Also guess who you have to thank for surgeons washing their equipment and hands instead of simply going directly to the next patient? here's a hint it starts with home, ends with pathy and has an o in the middle.
                    Haha, no, you dork. Surgeons wash their equipment and hands to keep the bacteria etc. in them from entering the wounds and infecting the patient. Nothing whatsoever to do with homeopathy.

                    once again nice strawman, you might want to take the time to learn about how actual herbalism works as opposed to cultural nonsense that existed even in the first world until the late 1900s and was never really tied to herbalism so much as the cultural belief that you could take on the attributes of an animal by grafting it to yourself or eating it (again this only stopped in the first world late 1900s (i.e. past 1960s))
                    Nope, no strawman. Once again, learn what the term means. I suggest wikipedia:

                    https://en.wikipedia.org/wiki/Strawman

                    And yes, this thing is still things going on - thousands of endangered animals are getting killed, in fact some species are endangered because of these superstitious beliefs. The mentality behind an asian man wanting to treat his lacking erection by eating a tiger's gallbladder is exactly the same as someone who buys "homeopathic remedies" and wears magnetic bracelets and healing crystals...

                    Last I checked Steve Jobs died of Pancreatic Cancer. Now you may not be aware but there's this nasty thing about cancer that it shares in common with Herpes, you can't cure it. The only thing you can do with cancer is to try to remove it or to try to send it into recession. Thing is if he was treated with radiation therapy sure he might have possibly sent it into recession but guess what his life would have sucked and he would have only gained a few years more before it would have in all probability returned and killed him anyway. Cancer is nasty like that. I don't know about you though but I personally would rather have a few more reasonable years of life as opposed to putting myself through hell to buy myself a little bit of time.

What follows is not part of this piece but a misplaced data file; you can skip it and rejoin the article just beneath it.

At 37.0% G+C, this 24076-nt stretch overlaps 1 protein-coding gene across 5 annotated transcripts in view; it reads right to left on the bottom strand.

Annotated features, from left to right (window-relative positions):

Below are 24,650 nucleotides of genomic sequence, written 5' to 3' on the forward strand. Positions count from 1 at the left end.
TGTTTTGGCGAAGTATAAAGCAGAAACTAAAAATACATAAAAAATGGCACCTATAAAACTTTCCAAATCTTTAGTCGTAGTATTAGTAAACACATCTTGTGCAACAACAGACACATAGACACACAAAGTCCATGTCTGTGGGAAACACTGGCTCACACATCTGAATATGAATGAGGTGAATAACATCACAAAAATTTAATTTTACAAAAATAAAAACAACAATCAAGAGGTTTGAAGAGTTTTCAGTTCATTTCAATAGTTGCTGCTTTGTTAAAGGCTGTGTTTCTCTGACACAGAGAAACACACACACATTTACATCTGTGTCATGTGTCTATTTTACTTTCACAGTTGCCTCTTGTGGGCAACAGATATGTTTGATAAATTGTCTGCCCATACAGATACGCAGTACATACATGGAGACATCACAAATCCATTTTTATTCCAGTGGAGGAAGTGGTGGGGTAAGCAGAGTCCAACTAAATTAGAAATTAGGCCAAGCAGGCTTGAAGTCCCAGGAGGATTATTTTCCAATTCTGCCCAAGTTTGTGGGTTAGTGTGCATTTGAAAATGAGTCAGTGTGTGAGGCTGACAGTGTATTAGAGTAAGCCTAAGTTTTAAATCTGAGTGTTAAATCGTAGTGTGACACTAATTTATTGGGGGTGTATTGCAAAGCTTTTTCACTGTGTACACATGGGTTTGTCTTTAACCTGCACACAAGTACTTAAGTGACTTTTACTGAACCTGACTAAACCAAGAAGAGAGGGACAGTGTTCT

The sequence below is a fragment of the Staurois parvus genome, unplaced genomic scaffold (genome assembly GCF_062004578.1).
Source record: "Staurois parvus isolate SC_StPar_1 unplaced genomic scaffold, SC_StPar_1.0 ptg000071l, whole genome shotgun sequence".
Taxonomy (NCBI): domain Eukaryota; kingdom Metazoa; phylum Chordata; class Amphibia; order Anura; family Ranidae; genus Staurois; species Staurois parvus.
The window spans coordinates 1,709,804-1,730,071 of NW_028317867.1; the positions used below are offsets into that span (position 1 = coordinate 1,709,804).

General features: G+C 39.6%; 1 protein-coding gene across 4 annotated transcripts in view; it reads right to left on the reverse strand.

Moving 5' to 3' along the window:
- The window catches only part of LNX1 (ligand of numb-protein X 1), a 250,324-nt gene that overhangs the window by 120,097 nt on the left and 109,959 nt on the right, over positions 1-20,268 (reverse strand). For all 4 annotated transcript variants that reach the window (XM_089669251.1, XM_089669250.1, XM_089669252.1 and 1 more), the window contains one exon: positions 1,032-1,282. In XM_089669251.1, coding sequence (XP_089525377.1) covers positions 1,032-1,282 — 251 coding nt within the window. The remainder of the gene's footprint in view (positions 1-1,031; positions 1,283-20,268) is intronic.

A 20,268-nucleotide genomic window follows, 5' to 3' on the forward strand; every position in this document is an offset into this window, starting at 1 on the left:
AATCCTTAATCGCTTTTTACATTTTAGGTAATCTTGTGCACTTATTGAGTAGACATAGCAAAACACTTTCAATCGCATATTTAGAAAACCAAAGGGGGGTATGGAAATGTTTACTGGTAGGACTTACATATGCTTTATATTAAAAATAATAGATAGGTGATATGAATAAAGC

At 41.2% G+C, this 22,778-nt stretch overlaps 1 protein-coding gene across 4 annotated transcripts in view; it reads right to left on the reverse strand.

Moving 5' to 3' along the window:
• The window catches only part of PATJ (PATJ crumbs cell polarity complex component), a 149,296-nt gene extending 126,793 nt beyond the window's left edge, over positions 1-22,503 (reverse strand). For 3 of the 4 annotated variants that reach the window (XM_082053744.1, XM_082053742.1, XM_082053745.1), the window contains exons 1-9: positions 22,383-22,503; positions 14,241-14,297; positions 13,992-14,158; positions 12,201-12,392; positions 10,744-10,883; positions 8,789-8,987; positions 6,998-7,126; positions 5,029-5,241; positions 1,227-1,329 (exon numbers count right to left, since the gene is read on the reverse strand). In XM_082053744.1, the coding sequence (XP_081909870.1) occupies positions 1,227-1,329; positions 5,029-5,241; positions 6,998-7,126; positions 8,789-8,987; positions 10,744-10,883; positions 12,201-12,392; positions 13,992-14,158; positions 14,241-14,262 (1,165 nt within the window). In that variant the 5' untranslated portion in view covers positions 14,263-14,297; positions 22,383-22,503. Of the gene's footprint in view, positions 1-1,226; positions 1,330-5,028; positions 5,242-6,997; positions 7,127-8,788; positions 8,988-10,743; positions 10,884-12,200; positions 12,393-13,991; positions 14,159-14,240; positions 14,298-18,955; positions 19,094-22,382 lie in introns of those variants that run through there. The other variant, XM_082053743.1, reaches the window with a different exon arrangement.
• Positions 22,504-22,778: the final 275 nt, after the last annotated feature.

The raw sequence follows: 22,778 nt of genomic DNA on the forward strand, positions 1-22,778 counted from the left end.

Easy for you to say when you don't have cancer. And the thing is, Steve Jobs didn't say "oh, I don't want to go through all those treatments, I'd rather live what life I have left comfortably". He didn't refuse treatments to choose to be with his family, or job, or anything. No, he refused medical treatment, because he believed in alternate medicine, like homeopathy, miracle diets and such. He didn't say "ok I know I'm going to die but I'm ok with it", he wanted to be cured, but he was convinced that he could beat cancer by only using "alternate medicine".

                    Later on, when the quackery wasn't working, Jobs went to get medical treatment, but it was too late by then. So it wasn't a question of not wanting to go through the treatment, it was a question of putting your faith in quackery, then coming to your senses too late and paying the price.

                    And yes, cancer treatment is imperfect currently, there's a chance it won't work, there's a chance the cancer can come back later... but you know what, it is the best we have - it certainly works infinitely better than alt-med quack treatments. You know what else? You know how cancer treatments are advancing all the time, how we're making big advances constantly on finding new and better ways to cure cancer - those advances are all made thanks to evidence-based medical science. Not homeopathy, naturopathy, healing crystals, astrology or alchemy...


                    That's nice except you clearly haven't done your homework. The fact that a good portion of the drug industry is based on herbalism that they then pull out the active ingredients from is quite the endorsement that herbalism works.
                    Again, define what you mean by "herbalism".

                    Big news! All chemicals are derived from nature in some way. Of course, we look for new chemicals in nature. The difference between pharmaceutical chemicals and traditional herbal medicine is that the traditional medicine is a trial-and-error thing, it's based on tradition and folklore: some herb may be known as a "cure" for some illness, and it may actually work, or it may be a placebo, or it may work but also be harmful in other ways - they don't know. Because it takes medical science, pharmaceutical chemistry, neurochemistry, biochemistry, etc. to actually figure these things out, how they actually function, and which chemical (if any) in the plant (most contain hundreds) is the active ingredient responsible for the desired effect.

                    This might come as news to you but your body generates a bio-electric field
                    Which is an electric field and has nothing to do with any quackery concept of "vital energy".

                    Now whether this energy has the ascribed effects is up in the air but the energy is there.
                    There's energy everywhere. E=mc^2. Light is energy, motion is energy, heat is energy, sound is energy... everything in existence has some kind of energy. But none of these are the "vital energy" that is described in quackery.

                    Second Off while the energy thing is there as part of that school it's a side interest to the actual practice which revolves around being as minimally invasive as possible and trying to solve things through a mix of diet, stress reduction, and gentle treatments for issues where necessary, such as using peppermint (a common and well proven tool) to deal with stomach issues, under the principle that being destructive harms the body worse than trying to work to help support the body. If you're even semi-intelligent you can see how vitalitae ties those bits of the school together